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Francisa Tucas’ work is characterised by the integration of diverse worlds through signifying elements. In her thesis, the designer investigates typologies typical to altiplanic cultures, re-read as signs and interpreted by the author using her personal experience. This is how the designer creates a flat pattern block, which will later transform into fascinating garments, with a lot of volume and structures that define the body hiding behind it.

For her thesis, the creator used the ‘Aymara Poncho’ as a base structure, which was transferred in its essential condition and re-signified in a contemporary and urban context. In this way, Francisca presents a piece that in essence corresponds to the image of the poncho, but due to the use of new cuts, fabrics and textile interventions, a new garment emerges, which makes reference to that culture’s history.

Francisca’s work falls within the contemporary design scene because it is positioned in a line of creation that emphasizes recovering the identity and tradition of cultures. In some way, when recovering indigenous typologies and adapting them to a new context, not only there is a shift in meaning but in the action itself; and when investigating about ancestral cultures it forces the users and spectators to look at our culture.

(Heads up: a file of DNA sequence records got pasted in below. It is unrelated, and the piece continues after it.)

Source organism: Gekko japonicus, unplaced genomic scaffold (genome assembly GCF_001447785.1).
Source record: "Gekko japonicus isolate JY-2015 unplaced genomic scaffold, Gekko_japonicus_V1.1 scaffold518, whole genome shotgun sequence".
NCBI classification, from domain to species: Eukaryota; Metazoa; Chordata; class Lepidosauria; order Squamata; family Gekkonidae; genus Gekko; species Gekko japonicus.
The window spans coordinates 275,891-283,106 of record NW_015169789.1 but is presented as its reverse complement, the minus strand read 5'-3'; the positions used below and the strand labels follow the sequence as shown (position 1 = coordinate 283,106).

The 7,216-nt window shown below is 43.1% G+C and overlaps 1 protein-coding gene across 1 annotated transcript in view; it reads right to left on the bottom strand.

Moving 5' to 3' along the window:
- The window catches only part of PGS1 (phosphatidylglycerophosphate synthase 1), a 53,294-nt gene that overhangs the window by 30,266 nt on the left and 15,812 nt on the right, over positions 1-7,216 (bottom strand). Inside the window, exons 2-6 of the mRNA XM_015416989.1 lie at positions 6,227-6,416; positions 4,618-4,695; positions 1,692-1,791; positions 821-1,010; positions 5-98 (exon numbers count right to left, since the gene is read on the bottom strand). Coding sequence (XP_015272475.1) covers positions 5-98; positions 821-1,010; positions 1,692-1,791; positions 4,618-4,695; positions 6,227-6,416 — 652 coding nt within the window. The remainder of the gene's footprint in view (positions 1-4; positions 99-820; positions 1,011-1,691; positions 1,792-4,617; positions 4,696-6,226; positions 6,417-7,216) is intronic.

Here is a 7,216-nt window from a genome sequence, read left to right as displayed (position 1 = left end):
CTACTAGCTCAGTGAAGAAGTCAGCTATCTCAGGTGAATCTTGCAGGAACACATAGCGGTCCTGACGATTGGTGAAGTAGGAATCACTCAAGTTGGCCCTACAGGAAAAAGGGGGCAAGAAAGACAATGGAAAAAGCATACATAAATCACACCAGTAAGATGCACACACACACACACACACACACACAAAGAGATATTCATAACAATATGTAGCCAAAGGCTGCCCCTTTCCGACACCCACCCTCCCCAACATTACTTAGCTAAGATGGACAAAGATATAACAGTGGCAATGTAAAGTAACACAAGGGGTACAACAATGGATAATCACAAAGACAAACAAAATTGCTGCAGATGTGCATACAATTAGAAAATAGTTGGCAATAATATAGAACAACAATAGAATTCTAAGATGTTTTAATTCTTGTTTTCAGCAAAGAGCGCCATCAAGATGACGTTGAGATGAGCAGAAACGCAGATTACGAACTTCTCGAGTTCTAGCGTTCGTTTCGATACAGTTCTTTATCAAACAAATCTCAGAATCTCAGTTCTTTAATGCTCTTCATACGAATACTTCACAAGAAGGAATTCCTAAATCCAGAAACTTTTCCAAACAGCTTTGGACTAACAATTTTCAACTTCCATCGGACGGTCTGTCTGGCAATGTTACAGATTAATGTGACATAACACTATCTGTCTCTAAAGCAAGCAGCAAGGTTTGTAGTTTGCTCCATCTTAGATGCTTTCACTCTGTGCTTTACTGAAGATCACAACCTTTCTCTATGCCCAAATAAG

Rosario Ateaga

When I frame I’m creating a scene, the theatrical elements are part of an encountered event, without manipulating the real context, for instance, the natural light. A direct photography of these series of objects in their environment, which are rubbish, waste, debris, dirt and darkness. Visibility given by the context, that context of the unused and oblivion.

The photography of objects is part of the journey I’ve taken through these abandoned warehouses. These inventoried cemeteries of stored obsolete objects -organised or simply disposed of- are made to hide the excluded, and reflect the way the city expands and starts to burst, the city that forgets material goods in favour of novelty. The abandonment of what’s left behind and stayed in another era. The contrast between a consumer society that abandons the old and those who relocate it in a contemporary context, the burden of experience, witness of a fraction of time where it existed. So, my imaginary stems from the past, from oblivion, and is linked with the collective imaginary and memories.

The recovery of the obsolete, becomes an index due to it’s traceable, deposit-like nature, which has proximity to the object and is my referent

Text by Rosario Arteaga

Contact Designer: franciscatuca (@)

Photography: Web · Twitter · email:rosarioateaga (@)